Colorado 14ers, Pixel by Pixel

Colorado 14ers, Pixel by Pixel

Brandon J. Vogt (University of Colorado at Colorado Springs, USA)
DOI: 10.4018/978-1-4666-1951-7.ch015
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Abstract

This document describes a capstone learning exercise designed for undergraduates enrolled in an introductory geospatial tools course. The overarching theme of the exercise, Colorado 14ers, Pixel by Pixel, is mountain geography. While immersed in a digital mountainous landscape, students explore topics of geomorphology and geomorphometry and discover how it is possible for a summit that rises well above 14,000 feet not to qualify as a true Colorado ’14er’. To address these topics, students examine freely-available digital elevation models (DEMs) using common geospatial analysis tools. The exercise was developed with five purposes in mind: (1) students should be introduced gently to geospatial software; (2) students should enter upper-level geography courses armed with basic computer skills and a diverse geospatial toolkit; (3) students should internalize the fact that invariably digital geographic explorations are influenced by scale; (4) students of geography should be able to identify natural and anthropogenic impacts to a landscape, and; (5) to help students conceptualize what geographers do, learning exercises should include local and interesting case studies. As an exercise intended to synthesize geographic concepts covered throughout a course, the learning objectives range from grasping broad theoretical concepts related to scale and measurement to learning specific computer skills related to directory structures and file naming conventions. Deliverables of the exercise include posting four maps and answers to nine questions to a website. The outcome of the exercise is a confident, geospatial tool-savvy student who is eager to further investigate the field of geography.
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Introduction1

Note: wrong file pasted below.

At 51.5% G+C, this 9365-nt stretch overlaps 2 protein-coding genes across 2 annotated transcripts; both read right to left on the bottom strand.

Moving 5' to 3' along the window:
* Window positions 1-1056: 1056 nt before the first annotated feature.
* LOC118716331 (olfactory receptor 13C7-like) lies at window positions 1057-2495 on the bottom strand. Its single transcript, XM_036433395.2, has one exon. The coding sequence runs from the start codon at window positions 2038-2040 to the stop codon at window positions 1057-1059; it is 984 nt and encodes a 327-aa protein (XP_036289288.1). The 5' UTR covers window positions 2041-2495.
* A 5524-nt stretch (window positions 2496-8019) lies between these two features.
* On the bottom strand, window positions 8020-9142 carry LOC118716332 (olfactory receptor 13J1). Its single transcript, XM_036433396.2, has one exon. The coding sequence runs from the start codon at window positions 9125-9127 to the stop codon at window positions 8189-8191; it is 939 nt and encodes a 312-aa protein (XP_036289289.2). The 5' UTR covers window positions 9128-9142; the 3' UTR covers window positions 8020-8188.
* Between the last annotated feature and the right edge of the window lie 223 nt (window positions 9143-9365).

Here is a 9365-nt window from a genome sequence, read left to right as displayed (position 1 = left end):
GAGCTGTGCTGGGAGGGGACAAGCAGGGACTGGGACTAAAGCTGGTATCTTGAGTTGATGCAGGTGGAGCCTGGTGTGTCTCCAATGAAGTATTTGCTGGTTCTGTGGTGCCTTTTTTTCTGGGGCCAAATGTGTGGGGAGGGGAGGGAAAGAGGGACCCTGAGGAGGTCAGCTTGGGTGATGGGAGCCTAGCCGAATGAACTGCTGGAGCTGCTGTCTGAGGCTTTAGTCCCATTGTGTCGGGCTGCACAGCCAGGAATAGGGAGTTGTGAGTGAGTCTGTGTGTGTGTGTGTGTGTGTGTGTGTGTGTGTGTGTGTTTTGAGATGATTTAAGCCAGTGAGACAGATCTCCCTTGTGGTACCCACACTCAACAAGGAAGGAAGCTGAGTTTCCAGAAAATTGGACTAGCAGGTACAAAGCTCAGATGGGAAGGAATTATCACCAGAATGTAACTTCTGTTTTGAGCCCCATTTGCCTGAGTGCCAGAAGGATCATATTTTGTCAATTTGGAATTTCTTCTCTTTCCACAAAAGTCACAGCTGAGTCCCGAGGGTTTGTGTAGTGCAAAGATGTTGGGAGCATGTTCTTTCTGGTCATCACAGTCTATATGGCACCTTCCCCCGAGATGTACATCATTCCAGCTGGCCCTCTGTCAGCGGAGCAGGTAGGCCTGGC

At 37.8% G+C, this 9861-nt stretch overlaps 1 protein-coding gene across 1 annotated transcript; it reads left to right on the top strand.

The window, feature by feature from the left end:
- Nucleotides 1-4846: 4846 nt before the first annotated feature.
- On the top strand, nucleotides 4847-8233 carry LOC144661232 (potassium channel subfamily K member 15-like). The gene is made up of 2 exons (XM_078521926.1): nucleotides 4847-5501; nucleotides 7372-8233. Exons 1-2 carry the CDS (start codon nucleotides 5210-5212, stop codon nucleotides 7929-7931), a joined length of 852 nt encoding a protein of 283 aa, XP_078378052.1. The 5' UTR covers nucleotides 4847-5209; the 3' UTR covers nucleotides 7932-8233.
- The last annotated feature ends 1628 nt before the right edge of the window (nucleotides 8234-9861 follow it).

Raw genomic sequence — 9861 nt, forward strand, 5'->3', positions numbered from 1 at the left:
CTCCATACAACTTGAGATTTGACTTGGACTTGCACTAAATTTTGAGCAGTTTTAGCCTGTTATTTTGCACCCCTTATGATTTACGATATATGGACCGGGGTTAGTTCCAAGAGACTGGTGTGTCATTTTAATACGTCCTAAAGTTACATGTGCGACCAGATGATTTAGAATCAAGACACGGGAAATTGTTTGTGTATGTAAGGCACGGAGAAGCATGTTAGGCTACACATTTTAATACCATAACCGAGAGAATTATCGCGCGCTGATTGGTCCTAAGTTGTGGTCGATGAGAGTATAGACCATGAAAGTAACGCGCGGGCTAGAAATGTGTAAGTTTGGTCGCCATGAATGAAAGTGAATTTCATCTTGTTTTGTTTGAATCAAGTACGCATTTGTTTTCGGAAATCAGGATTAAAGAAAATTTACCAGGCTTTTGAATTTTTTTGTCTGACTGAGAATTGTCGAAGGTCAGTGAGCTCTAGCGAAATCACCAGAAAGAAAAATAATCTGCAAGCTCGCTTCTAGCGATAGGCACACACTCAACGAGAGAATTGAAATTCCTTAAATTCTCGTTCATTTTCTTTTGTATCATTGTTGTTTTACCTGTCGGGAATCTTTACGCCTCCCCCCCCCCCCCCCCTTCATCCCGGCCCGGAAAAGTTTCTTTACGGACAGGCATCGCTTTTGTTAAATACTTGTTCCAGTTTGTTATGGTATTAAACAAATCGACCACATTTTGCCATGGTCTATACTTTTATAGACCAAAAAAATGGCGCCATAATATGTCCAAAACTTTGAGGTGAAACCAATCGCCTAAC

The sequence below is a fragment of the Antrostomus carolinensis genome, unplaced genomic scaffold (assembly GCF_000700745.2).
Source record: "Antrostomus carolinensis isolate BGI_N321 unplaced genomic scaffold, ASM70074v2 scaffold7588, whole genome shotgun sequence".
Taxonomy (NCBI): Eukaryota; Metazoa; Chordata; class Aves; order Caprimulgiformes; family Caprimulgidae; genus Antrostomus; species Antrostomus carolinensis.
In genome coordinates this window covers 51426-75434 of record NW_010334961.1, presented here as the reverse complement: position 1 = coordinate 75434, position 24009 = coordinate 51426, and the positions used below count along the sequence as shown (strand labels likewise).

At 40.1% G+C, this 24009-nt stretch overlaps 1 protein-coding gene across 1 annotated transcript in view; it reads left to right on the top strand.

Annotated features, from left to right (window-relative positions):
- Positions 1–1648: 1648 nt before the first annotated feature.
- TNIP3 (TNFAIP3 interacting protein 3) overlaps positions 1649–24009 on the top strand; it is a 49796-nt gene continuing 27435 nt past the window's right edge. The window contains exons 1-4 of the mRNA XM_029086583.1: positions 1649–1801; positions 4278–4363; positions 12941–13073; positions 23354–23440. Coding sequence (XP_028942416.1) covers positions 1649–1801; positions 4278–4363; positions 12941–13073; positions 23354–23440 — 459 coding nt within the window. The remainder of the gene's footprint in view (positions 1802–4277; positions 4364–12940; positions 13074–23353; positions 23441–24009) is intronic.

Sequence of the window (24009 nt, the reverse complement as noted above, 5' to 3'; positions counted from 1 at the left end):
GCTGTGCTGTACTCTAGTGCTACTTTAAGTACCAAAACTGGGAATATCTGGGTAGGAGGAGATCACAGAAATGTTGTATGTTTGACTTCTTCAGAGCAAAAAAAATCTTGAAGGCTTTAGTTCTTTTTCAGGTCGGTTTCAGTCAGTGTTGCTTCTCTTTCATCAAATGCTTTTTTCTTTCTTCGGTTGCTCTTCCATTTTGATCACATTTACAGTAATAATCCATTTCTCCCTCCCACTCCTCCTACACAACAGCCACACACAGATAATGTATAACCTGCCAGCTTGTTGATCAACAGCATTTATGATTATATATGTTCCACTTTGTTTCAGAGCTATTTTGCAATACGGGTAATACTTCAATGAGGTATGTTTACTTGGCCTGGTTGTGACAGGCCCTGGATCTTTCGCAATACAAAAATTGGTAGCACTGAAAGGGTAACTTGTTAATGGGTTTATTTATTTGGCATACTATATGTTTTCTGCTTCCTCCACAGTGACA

Colorado 14ers, Pixel by Pixel is a stand-alone, computer-based exercise that concludes Digital Earth, an undergraduate University of Colorado at Colorado Springs (UCCS) Geography and Environmental Studies (GES) geospatial tools course. Digital Earth introduces geographic information systems (GIS), global positioning systems (GPS), geovisualization, remote sensing, geomorphometry, virtual globes, and web design. The course seeks to prepare students for the digital worlds they will encounter in upper-level geography courses and exposes students, in exciting and interactive ways, to the breadth and depth of geography. The course, which is required for all GES majors, focuses on eight computer-based exercises (labs). As examples, in one lab, students use the virtual globe 'SkylineGlobe' to compare and contrast fashion by 'surfing' crosswalk cameras in large cities across the globe. In another lab, students manipulate 3D models in a GIS to investigate controls of geology on settlement patterns in and around Durango, Colorado. Asking students to solve imaginative problems using interactive and exploratory approaches inspires interest in geospatial tools and their practical applications. Digital Earth has been well received by students at UCCS as measured by higher than expected enrollment numbers and strong course evaluations.